It has to be said of Félix Bracquemond, that although he was a domestic tyrant who stymied his wife’s career in the end, he also taught her well. Best known now for his etchings, he taught her printmaking techniques which she put to exquisite use as in this portrait of her sister, Louise Quivoron. There is no reason to deny that men have cramped women’s careers, but it might be an interesting challenge to write a novel about a marriage that simultaneously expands a woman’s capacities while constraining her ability to pursue an independent career. And what would her sister be like? What would be her role? Read More
Picturing a World
As I said in my previous post, Marie Bracquemond’s husband, Félix, hurt as well as helped her artistically. Although they both exhibited at one or more of the eight Impressionist shows, she was, in fact, more receptive to the new esthetic than he was; and his criticisms could be choleric. He also Read More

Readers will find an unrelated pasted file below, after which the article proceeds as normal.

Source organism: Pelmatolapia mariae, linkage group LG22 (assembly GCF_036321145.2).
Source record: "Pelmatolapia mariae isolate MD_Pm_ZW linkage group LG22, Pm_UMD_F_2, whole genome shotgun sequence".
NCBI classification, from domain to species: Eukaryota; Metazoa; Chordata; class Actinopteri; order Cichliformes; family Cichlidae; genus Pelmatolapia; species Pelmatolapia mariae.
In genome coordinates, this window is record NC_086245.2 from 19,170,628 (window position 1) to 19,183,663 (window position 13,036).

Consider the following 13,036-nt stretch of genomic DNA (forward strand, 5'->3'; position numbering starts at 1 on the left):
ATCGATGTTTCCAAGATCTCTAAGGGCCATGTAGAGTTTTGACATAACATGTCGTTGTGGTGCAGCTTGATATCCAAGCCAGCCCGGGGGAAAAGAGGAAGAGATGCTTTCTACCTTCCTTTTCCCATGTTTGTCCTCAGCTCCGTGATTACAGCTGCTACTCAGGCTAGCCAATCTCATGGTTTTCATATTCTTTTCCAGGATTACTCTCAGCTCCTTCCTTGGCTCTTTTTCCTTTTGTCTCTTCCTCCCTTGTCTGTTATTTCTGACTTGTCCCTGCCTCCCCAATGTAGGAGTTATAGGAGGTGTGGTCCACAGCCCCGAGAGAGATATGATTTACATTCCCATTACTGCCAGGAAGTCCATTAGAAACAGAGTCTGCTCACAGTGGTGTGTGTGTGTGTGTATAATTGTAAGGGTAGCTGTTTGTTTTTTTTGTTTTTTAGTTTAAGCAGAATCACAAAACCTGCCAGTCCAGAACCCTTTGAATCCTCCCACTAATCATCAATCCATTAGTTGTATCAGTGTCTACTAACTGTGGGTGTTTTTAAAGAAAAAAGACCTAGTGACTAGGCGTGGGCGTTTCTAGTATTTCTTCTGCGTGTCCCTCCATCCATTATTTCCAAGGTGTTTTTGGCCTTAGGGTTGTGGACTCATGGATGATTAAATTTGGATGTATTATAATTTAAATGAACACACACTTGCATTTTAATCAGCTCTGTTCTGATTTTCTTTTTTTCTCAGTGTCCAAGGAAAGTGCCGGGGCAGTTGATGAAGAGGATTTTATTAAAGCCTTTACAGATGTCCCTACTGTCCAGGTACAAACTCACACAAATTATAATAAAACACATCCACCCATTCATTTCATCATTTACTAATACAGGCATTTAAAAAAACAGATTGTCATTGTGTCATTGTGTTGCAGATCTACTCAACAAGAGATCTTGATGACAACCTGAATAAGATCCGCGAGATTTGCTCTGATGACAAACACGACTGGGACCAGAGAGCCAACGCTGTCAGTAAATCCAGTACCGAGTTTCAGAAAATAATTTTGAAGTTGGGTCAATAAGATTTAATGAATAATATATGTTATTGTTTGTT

At last! A woman artist who was not squelched by her husband, but treated as an equal. This painting depicts Anna Ancher and her husband, Michael Ancher, thoughtfully absorbed in critiquing a canvas together. Read More
My first ever post showed three women artists in a studio. Because I love novels in which I share friendships vicariously, Jeanette’s time with Amy, Emily, and Sonja was always a major theme for me. Another was the seriousness with which women artists worked in the 19th C—a dedication that seems evident in this image. Read More
For Bracquemond’s etching of Bastion 84, click here.
For an amusing film clip of a snowball fight in 1896, click here.